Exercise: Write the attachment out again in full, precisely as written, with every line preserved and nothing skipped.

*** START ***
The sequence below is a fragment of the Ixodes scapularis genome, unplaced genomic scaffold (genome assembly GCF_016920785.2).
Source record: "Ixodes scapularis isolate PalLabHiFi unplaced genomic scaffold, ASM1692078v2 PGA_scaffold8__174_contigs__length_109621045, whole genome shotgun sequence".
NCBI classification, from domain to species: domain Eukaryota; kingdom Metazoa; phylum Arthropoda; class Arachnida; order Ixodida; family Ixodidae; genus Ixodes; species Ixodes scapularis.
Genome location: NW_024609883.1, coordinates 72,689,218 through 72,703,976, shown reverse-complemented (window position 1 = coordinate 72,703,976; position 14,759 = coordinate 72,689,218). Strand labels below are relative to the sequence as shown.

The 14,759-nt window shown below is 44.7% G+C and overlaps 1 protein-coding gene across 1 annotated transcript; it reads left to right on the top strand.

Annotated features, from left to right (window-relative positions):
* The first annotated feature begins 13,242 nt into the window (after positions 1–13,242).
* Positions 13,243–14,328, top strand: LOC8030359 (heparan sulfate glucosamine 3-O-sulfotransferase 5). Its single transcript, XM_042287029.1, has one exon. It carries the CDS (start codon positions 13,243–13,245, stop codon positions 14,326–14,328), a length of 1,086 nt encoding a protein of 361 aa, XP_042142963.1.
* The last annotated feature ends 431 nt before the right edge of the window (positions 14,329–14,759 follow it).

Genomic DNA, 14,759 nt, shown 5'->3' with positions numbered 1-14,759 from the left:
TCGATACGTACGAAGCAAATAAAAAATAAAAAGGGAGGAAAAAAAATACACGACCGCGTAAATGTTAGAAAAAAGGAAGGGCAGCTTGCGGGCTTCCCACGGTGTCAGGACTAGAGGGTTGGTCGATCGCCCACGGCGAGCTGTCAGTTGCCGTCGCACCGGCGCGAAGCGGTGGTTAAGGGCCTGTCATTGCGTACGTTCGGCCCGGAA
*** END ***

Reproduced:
The sequence below is a fragment of the Ixodes scapularis genome, unplaced genomic scaffold (genome assembly GCF_016920785.2).
Source record: "Ixodes scapularis isolate PalLabHiFi unplaced genomic scaffold, ASM1692078v2 PGA_scaffold8__174_contigs__length_109621045, whole genome shotgun sequence".
NCBI classification, from domain to species: domain Eukaryota; kingdom Metazoa; phylum Arthropoda; class Arachnida; order Ixodida; family Ixodidae; genus Ixodes; species Ixodes scapularis.
Genome location: NW_024609883.1, coordinates 72,689,218 through 72,703,976, shown reverse-complemented (window position 1 = coordinate 72,703,976; position 14,759 = coordinate 72,689,218). Strand labels below are relative to the sequence as shown.

The 14,759-nt window shown below is 44.7% G+C and overlaps 1 protein-coding gene across 1 annotated transcript; it reads left to right on the top strand.

Annotated features, from left to right (window-relative positions):
* The first annotated feature begins 13,242 nt into the window (after positions 1–13,242).
* Positions 13,243–14,328, top strand: LOC8030359 (heparan sulfate glucosamine 3-O-sulfotransferase 5). Its single transcript, XM_042287029.1, has one exon. It carries the CDS (start codon positions 13,243–13,245, stop codon positions 14,326–14,328), a length of 1,086 nt encoding a protein of 361 aa, XP_042142963.1.
* The last annotated feature ends 431 nt before the right edge of the window (positions 14,329–14,759 follow it).

Genomic DNA, 14,759 nt, shown 5'->3' with positions numbered 1-14,759 from the left:
TCGATACGTACGAAGCAAATAAAAAATAAAAAGGGAGGAAAAAAAATACACGACCGCGTAAATGTTAGAAAAAAGGAAGGGCAGCTTGCGGGCTTCCCACGGTGTCAGGACTAGAGGGTTGGTCGATCGCCCACGGCGAGCTGTCAGTTGCCGTCGCACCGGCGCGAAGCGGTGGTTAAGGGCCTGTCATTGCGTACGTTCGGCCCGGAA